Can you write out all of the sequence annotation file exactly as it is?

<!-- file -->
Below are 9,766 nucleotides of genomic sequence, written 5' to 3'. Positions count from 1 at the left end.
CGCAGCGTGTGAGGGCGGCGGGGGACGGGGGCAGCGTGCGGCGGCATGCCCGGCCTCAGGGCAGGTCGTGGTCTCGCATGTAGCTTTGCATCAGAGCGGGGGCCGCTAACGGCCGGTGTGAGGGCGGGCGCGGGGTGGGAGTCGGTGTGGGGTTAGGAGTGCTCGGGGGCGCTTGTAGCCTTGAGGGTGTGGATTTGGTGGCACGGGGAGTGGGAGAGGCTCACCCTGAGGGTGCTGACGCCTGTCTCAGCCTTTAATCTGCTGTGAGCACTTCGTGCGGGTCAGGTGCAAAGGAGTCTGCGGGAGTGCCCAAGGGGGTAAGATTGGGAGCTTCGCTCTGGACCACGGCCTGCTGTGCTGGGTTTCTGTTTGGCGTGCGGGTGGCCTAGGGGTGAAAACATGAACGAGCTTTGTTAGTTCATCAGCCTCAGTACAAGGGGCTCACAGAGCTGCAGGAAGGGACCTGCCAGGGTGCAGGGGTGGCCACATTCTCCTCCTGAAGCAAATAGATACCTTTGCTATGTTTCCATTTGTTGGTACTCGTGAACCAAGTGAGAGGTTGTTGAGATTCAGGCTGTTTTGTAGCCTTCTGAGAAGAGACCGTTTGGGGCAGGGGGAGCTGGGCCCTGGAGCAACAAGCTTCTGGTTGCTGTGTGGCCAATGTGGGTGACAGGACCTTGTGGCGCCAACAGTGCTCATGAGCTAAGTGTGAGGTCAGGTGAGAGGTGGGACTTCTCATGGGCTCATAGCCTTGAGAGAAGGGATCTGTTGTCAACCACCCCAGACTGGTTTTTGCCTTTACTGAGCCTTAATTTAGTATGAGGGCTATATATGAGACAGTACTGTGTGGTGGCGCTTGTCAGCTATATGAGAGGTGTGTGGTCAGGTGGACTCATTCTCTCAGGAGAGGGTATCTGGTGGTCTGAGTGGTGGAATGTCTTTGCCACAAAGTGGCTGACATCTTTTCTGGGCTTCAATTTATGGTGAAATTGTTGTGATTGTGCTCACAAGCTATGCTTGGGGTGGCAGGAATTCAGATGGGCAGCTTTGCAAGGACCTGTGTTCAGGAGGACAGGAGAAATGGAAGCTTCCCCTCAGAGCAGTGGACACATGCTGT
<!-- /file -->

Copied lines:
Below are 9,766 nucleotides of genomic sequence, written 5' to 3'. Positions count from 1 at the left end.
CGCAGCGTGTGAGGGCGGCGGGGGACGGGGGCAGCGTGCGGCGGCATGCCCGGCCTCAGGGCAGGTCGTGGTCTCGCATGTAGCTTTGCATCAGAGCGGGGGCCGCTAACGGCCGGTGTGAGGGCGGGCGCGGGGTGGGAGTCGGTGTGGGGTTAGGAGTGCTCGGGGGCGCTTGTAGCCTTGAGGGTGTGGATTTGGTGGCACGGGGAGTGGGAGAGGCTCACCCTGAGGGTGCTGACGCCTGTCTCAGCCTTTAATCTGCTGTGAGCACTTCGTGCGGGTCAGGTGCAAAGGAGTCTGCGGGAGTGCCCAAGGGGGTAAGATTGGGAGCTTCGCTCTGGACCACGGCCTGCTGTGCTGGGTTTCTGTTTGGCGTGCGGGTGGCCTAGGGGTGAAAACATGAACGAGCTTTGTTAGTTCATCAGCCTCAGTACAAGGGGCTCACAGAGCTGCAGGAAGGGACCTGCCAGGGTGCAGGGGTGGCCACATTCTCCTCCTGAAGCAAATAGATACCTTTGCTATGTTTCCATTTGTTGGTACTCGTGAACCAAGTGAGAGGTTGTTGAGATTCAGGCTGTTTTGTAGCCTTCTGAGAAGAGACCGTTTGGGGCAGGGGGAGCTGGGCCCTGGAGCAACAAGCTTCTGGTTGCTGTGTGGCCAATGTGGGTGACAGGACCTTGTGGCGCCAACAGTGCTCATGAGCTAAGTGTGAGGTCAGGTGAGAGGTGGGACTTCTCATGGGCTCATAGCCTTGAGAGAAGGGATCTGTTGTCAACCACCCCAGACTGGTTTTTGCCTTTACTGAGCCTTAATTTAGTATGAGGGCTATATATGAGACAGTACTGTGTGGTGGCGCTTGTCAGCTATATGAGAGGTGTGTGGTCAGGTGGACTCATTCTCTCAGGAGAGGGTATCTGGTGGTCTGAGTGGTGGAATGTCTTTGCCACAAAGTGGCTGACATCTTTTCTGGGCTTCAATTTATGGTGAAATTGTTGTGATTGTGCTCACAAGCTATGCTTGGGGTGGCAGGAATTCAGATGGGCAGCTTTGCAAGGACCTGTGTTCAGGAGGACAGGAGAAATGGAAGCTTCCCCTCAGAGCAGTGGACACATGCTGT